Toddlers, kids and tweens now have access to smartphones and tablets that offer a wealth of applications to learn, play and watch. The average age for a child in the United States to get his or her first cell phone is 11.6 years[i], and many children are getting phones even earlier.
Rather than purchasing children a basic phone, an increasing number of parents are choosing to make that first phone a smartphone – either as a new purchase or as a hand-me-down when either parent upgrades to a newer device. The beauty of these phones and tablets is that they have the capabilities of an internet-connected computer but that’s also their drawback.
There are millions of applications, or apps as they’re commonly called, readily available through operating system app stores, carriers’ handset manufacturers and third parties. They’re easy to download; and while many are free, even most of the for-pay apps cost very little to use. But how do you know if the application your child is downloading is legitimate – or contains malware – or what information the application is collecting about your child?
To protect your child’s device from malware, always check to see who developed an app and what the company’s reputation is; look at reviews they’ve received and only download apps from sources that have a strong history and trust rating. Stay on the lookout for any unusual behavior on your phone, and install a mobile security app.
To protect your child’s privacy, look at the types of personal information the app is requesting permission to access. If the app wants more information than they need to provide their service, or the application does not give you a clear understanding of the information they collect, don’t download it. Find a different app.
For example, unless the application has a mapping or direction feature, there is no need for the application to collect the location of your child. You want to find out if the application will do the following:
The Federal Trade Commission (FTC) recently issued a report[ii] that concluded “neither the app stores nor the app developers provide the information parents need to determine what data is being collected from their children, how it is being shared or who will have access to it.”
According to FTC Chairman Jon Leibowitz, "Companies that operate in the mobile marketplace provide great benefits, but they must step up to the plate and provide easily accessible basic information, so that parents can make informed decisions about the apps their kids use. Right now, it is almost impossible to figure out which apps collect data and what they do with it. The kids’ app ecosystem needs to wake up, and we want to work collaboratively with industry to help ensure parents have the information they need."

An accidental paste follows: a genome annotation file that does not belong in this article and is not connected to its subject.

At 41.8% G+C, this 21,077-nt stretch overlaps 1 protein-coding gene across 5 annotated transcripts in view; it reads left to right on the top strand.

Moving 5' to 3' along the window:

Over the course of the next year, the FTC will begin evaluating specific applications to see if they comply with the Children's Online Privacy Protection Act (COPPA), which requires online service operators to provide notice and obtain consent from parents before collecting any information about kids under 13 years of age. These efforts will spur companies to action, but in the interim you are stuck with trying to determine how to best protect the privacy of your child.
To understand the privacy vs. exposure tradeoffs, start by reading the information provided about any applications your kids want to download. Quality companies should provide you clear information about what they are collecting.
Consider whether family protection tools (also called parental controls) will be a benefit for your child. These tools can help monitor and protect your child from some aspects of mobile risks, and based on your child’s age and maturity, this type of tool may be of benefit.
Then, think through the functionality of the application and the capability and age of your child. For example, if the application leverages their location, determine if you are comfortable with the app provider knowing exactly where your child is; if the app uses their location to get navigational directions you’re likely to be more comfortable than if the app uses their location to broadcast that information to everyone they are “friends” with, or to target them with advertising. You also want to know if they resell the information they collect.
As you evaluate the app’s functionality, ask yourself if your child has the needed skills and maturity to protect his or her privacy when using an app’s features.
If the app leverages social networks, but your child is too young to be on social networks, then it isn’t a good app for him or her at this time. If your child is old enough to use social networks, first be sure you have a discussion with your child so they know your expectations of exactly what he or she can and cannot do or say on social networking sites. Be sure to include in your app conversation the potential risks and risk mitigation strategies for any features enabled.
Safety, security and privacy conversations between parents and kids about the use of mobile apps are simply not happening enough. A recent study[iii] by Verizon Wireless found that too few parents are having ongoing mobile safety and privacy conversations with their children, and the conversations they have are not covering the full set of functionality available within apps.
The best defense your child can have against mobile and other risks is for you to help them be resilient, know what is and isn’t appropriate, what to keep private, when to get help from you and from the app or service provider and why their privacy matters.
[i] Verizon Wireless National Online Survey conducted by Synovate, in July 2011.
[ii] FTC Report - Mobile Apps for Kids: Current Privacy Disclosures Are Disappointing
[iii] Verizon Wireless National Online Survey conducted by Synovate, in July 2011.